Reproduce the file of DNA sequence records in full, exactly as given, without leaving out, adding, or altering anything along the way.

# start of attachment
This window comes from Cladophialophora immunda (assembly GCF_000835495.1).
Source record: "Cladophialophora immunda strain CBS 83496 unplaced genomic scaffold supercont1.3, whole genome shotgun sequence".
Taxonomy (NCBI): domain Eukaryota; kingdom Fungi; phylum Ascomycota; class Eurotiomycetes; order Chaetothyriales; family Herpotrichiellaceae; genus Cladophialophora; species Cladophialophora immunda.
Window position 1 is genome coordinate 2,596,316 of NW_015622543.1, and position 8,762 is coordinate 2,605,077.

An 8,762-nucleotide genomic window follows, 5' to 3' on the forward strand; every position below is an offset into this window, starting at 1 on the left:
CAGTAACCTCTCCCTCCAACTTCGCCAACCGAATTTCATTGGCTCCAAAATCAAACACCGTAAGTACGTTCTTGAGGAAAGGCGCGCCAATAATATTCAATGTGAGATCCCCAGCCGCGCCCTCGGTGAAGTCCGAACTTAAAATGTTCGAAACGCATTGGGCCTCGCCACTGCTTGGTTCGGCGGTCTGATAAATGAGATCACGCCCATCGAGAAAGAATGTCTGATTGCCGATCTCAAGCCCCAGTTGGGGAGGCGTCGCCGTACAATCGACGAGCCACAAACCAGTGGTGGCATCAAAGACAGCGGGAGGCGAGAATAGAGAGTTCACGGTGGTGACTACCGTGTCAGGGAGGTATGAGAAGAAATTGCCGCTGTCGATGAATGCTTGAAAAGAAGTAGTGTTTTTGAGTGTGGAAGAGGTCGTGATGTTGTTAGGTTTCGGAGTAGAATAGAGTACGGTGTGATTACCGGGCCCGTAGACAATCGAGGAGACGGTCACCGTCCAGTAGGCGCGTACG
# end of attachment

This window comes from Cladophialophora immunda (assembly GCF_000835495.1).
Source record: "Cladophialophora immunda strain CBS 83496 unplaced genomic scaffold supercont1.3, whole genome shotgun sequence".
Taxonomy (NCBI): domain Eukaryota; kingdom Fungi; phylum Ascomycota; class Eurotiomycetes; order Chaetothyriales; family Herpotrichiellaceae; genus Cladophialophora; species Cladophialophora immunda.
Window position 1 is genome coordinate 2,596,316 of NW_015622543.1, and position 8,762 is coordinate 2,605,077.

An 8,762-nucleotide genomic window follows, 5' to 3' on the forward strand; every position below is an offset into this window, starting at 1 on the left:
CAGTAACCTCTCCCTCCAACTTCGCCAACCGAATTTCATTGGCTCCAAAATCAAACACCGTAAGTACGTTCTTGAGGAAAGGCGCGCCAATAATATTCAATGTGAGATCCCCAGCCGCGCCCTCGGTGAAGTCCGAACTTAAAATGTTCGAAACGCATTGGGCCTCGCCACTGCTTGGTTCGGCGGTCTGATAAATGAGATCACGCCCATCGAGAAAGAATGTCTGATTGCCGATCTCAAGCCCCAGTTGGGGAGGCGTCGCCGTACAATCGACGAGCCACAAACCAGTGGTGGCATCAAAGACAGCGGGAGGCGAGAATAGAGAGTTCACGGTGGTGACTACCGTGTCAGGGAGGTATGAGAAGAAATTGCCGCTGTCGATGAATGCTTGAAAAGAAGTAGTGTTTTTGAGTGTGGAAGAGGTCGTGATGTTGTTAGGTTTCGGAGTAGAATAGAGTACGGTGTGATTACCGGGCCCGTAGACAATCGAGGAGACGGTCACCGTCCAGTAGGCGCGTACG